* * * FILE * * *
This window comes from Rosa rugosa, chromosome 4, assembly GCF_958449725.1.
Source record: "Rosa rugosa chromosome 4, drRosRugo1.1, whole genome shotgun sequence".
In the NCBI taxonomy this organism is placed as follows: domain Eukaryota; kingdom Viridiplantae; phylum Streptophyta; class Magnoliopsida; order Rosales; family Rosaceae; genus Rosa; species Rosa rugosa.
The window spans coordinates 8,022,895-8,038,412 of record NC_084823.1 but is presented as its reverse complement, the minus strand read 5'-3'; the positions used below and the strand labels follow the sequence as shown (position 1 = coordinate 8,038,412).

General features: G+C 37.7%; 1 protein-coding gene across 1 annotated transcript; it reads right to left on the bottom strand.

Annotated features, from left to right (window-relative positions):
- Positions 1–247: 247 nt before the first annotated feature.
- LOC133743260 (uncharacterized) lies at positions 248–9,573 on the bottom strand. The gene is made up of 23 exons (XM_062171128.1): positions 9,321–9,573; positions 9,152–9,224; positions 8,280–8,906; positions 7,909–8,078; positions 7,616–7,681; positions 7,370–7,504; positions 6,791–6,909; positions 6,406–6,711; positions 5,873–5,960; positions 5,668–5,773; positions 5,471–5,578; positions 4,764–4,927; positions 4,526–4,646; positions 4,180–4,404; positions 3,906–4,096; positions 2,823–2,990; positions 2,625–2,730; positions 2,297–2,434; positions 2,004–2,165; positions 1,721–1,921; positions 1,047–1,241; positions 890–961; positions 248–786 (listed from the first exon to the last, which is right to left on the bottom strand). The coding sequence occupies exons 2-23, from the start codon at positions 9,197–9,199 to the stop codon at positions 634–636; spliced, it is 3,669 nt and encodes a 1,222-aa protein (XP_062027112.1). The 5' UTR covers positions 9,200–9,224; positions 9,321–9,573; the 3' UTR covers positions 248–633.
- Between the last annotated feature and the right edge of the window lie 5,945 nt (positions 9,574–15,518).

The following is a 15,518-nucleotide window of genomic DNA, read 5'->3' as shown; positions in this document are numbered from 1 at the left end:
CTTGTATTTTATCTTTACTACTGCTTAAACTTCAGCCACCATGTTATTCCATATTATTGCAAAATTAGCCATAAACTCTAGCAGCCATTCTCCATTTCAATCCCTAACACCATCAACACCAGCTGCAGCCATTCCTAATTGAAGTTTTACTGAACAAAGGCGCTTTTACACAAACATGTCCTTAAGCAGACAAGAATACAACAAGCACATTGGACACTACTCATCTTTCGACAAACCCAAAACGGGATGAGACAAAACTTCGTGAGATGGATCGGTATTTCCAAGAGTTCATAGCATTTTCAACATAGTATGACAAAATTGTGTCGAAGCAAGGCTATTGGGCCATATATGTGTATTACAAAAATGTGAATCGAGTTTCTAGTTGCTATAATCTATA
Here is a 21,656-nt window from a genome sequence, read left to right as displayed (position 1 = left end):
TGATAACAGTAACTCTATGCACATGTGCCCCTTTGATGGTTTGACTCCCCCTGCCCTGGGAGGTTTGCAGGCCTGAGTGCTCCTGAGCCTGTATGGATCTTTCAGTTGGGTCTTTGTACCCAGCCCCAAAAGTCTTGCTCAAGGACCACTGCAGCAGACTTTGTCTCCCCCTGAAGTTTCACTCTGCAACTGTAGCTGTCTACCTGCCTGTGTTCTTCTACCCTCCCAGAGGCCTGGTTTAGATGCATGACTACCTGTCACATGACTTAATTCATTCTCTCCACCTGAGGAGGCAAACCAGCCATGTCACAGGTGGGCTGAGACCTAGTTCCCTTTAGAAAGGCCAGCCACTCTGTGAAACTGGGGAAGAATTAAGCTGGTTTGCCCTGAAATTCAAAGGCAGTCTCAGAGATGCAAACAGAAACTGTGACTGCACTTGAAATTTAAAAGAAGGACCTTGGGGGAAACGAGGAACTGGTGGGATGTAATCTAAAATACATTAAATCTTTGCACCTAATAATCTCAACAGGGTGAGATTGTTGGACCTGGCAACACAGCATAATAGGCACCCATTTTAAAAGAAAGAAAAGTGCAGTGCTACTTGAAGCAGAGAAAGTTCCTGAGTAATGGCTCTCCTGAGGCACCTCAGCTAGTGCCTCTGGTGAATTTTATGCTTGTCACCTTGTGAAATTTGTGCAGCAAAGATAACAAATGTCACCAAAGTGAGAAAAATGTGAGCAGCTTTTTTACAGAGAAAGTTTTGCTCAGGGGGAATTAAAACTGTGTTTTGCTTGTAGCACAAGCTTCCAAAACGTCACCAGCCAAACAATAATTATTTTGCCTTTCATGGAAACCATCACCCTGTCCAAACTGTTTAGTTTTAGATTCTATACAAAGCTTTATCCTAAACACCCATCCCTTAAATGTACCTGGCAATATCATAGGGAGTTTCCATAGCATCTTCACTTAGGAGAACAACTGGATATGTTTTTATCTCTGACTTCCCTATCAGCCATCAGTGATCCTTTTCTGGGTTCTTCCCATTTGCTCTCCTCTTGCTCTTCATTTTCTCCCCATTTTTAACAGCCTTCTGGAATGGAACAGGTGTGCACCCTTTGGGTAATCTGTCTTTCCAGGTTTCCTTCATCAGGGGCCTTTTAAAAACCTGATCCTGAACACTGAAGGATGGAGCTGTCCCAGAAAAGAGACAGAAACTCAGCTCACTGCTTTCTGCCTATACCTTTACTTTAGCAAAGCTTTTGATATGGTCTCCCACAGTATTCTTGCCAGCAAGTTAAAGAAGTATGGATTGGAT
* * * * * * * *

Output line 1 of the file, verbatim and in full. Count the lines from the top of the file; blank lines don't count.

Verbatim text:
This window comes from Rosa rugosa, chromosome 4, assembly GCF_958449725.1.